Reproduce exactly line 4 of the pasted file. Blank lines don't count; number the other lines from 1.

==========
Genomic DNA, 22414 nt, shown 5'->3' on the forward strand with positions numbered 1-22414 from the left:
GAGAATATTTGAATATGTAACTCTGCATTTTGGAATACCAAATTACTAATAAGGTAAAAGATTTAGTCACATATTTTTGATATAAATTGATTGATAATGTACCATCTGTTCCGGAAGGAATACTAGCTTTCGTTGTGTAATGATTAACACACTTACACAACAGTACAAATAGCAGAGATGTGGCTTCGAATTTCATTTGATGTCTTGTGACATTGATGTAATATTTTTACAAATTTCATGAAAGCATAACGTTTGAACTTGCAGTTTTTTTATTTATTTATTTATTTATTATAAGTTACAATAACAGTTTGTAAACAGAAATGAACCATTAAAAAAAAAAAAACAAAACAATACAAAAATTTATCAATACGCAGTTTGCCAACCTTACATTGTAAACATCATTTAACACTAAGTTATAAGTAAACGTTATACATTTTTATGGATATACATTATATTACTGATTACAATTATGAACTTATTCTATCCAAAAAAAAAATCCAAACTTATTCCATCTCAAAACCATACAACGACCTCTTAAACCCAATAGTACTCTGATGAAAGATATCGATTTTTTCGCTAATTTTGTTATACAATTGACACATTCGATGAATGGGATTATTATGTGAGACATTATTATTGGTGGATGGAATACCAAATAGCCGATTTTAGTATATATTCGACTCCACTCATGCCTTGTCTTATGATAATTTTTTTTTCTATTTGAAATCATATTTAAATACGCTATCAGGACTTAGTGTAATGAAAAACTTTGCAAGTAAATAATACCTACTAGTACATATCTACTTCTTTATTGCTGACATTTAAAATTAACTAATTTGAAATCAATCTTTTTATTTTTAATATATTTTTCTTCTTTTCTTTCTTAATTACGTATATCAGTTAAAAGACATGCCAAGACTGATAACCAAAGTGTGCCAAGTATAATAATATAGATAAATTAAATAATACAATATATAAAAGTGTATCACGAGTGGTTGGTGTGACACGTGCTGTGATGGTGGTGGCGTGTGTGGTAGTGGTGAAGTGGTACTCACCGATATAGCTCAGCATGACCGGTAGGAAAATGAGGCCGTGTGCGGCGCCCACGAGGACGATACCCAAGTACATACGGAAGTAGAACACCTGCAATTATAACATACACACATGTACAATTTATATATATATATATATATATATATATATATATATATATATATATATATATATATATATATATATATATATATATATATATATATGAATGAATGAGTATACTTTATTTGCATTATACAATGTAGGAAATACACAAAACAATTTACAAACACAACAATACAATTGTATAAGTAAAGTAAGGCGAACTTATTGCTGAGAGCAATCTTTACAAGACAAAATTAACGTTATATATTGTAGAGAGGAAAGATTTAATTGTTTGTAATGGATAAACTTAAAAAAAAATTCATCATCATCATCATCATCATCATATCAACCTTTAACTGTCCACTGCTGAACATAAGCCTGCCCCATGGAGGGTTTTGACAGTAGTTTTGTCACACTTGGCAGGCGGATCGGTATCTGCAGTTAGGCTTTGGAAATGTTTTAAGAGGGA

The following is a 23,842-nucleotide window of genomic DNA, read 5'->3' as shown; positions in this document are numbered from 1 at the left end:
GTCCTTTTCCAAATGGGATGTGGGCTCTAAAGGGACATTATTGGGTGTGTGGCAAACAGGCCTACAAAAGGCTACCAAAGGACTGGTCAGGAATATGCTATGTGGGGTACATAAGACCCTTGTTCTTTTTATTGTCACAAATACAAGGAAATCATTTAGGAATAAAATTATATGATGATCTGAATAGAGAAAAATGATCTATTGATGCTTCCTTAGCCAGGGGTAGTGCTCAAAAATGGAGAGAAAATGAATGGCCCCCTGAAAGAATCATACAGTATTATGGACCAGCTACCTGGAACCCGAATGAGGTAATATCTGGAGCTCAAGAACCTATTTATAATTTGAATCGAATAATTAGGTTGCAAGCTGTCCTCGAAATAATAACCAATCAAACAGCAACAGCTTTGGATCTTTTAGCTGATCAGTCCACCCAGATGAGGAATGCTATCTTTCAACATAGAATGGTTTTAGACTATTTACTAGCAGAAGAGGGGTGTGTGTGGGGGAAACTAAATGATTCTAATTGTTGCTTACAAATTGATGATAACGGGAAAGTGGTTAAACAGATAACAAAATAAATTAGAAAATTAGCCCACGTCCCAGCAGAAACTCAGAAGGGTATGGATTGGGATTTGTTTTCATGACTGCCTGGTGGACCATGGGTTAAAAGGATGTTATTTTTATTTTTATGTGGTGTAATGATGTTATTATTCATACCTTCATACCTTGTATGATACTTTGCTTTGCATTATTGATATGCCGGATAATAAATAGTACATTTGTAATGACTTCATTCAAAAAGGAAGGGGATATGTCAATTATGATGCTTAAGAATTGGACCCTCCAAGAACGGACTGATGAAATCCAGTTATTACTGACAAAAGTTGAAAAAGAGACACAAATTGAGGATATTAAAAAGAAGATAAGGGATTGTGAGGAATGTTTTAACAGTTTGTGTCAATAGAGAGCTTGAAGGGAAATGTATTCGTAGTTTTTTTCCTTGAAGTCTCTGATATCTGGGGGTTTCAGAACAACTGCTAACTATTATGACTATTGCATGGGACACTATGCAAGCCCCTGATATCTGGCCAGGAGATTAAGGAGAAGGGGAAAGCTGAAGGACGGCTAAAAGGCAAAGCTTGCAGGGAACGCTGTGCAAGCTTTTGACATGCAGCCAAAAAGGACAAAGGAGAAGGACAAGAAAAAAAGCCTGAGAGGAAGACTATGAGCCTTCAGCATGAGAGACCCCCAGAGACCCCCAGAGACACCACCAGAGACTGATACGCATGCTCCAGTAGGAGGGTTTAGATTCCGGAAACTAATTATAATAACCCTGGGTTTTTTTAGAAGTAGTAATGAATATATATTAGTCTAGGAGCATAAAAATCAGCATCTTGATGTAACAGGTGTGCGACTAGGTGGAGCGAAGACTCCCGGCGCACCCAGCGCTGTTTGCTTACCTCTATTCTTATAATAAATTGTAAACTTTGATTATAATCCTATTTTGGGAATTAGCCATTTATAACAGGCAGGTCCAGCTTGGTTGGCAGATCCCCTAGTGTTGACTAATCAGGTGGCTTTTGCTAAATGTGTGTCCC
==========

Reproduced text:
GTCCTTTTCCAAATGGGATGTGGGCTCTAAAGGGACATTATTGGGTGTGTGGCAAACAGGCCTACAAAAGGCTACCAAAGGACTGGTCAGGAATATGCTATGTGGGGTACATAAGACCCTTGTTCTTTTTATTGTCACAAATACAAGGAAATCATTTAGGAATAAAATTATATGATGATCTGAATAGAGAAAAATGATCTATTGATGCTTCCTTAGCCAGGGGTAGTGCTCAAAAATGGAGAGAAAATGAATGGCCCCCTGAAAGAATCATACAGTATTATGGACCAGCTACCTGGAACCCGAATGAGGTAATATCTGGAGCTCAAGAACCTATTTATAATTTGAATCGAATAATTAGGTTGCAAGCTGTCCTCGAAATAATAACCAATCAAACAGCAACAGCTTTGGATCTTTTAGCTGATCAGTCCACCCAGATGAGGAATGCTATCTTTCAACATAGAATGGTTTTAGACTATTTACTAGCAGAAGAGGGGTGTGTGTGGGGGAAACTAAATGATTCTAATTGTTGCTTACAAATTGATGATAACGGGAAAGTGGTTAAACAGATAACAAAATAAATTAGAAAATTAGCCCACGTCCCAGCAGAAACTCAGAAGGGTATGGATTGGGATTTGTTTTCATGACTGCCTGGTGGACCATGGGTTAAAAGGATGTTATTTTTATTTTTATGTGGTGTAATGATGTTATTATTCATACCTTCATACCTTGTATGATACTTTGCTTTGCATTATTGATATGCCGGATAATAAATAGTACATTTGTAATGACTTCATTCAAAAAGGAAGGGGATATGTCAATTATGATGCTTAAGAATTGGACCCTCCAAGAACGGACTGATGAAATCCAGTTATTACTGACAAAAGTTGAAAAAGAGACACAAATTGAGGATATTAAAAAGAAGATAAGGGATTGTGAGGAATGTTTTAACAGTTTGTGTCAATAGAGAGCTTGAAGGGAAATGTATTCGTAGTTTTTTTCCTTGAAGTCTCTGATATCTGGGGGTTTCAGAACAACTGCTAACTATTATGACTATTGCATGGGACACTATGCAAGCCCCTGATATCTGGCCAGGAGATTAAGGAGAAGGGGAAAGCTGAAGGACGGCTAAAAGGCAAAGCTTGCAGGGAACGCTGTGCAAGCTTTTGACATGCAGCCAAAAAGGACAAAGGAGAAGGACAAGAAAAAAAGCCTGAGAGGAAGACTATGAGCCTTCAGCATGAGAGACCCCCAGAGACCCCCAGAGACACCACCAGAGACTGATACGCATGCTCCAGTAGGAGGGTTTAGATTCCGGAAACTAATTATAATAACCCTGGGTTTTTTTAGAAGTAGTAATGAATATATATTAGTCTAGGAGCATAAAAATCAGCATCTTGATGTAACAGGTGTGCGACTAGGTGGAGCGAAGACTCCCGGCGCACCCAGCGCTGTTTGCTTACCTCTATTCTTATAATAAATTGTAAACTTTGATTATAATCCTATTTTGGGAATTAGCCATTTATAACAGGCAGGTCCAGCTTGGTTGGCAGATCCCCTAGTGTTGACTAATCAGGTGGCTTTTGCTAAATGTGTGTCCC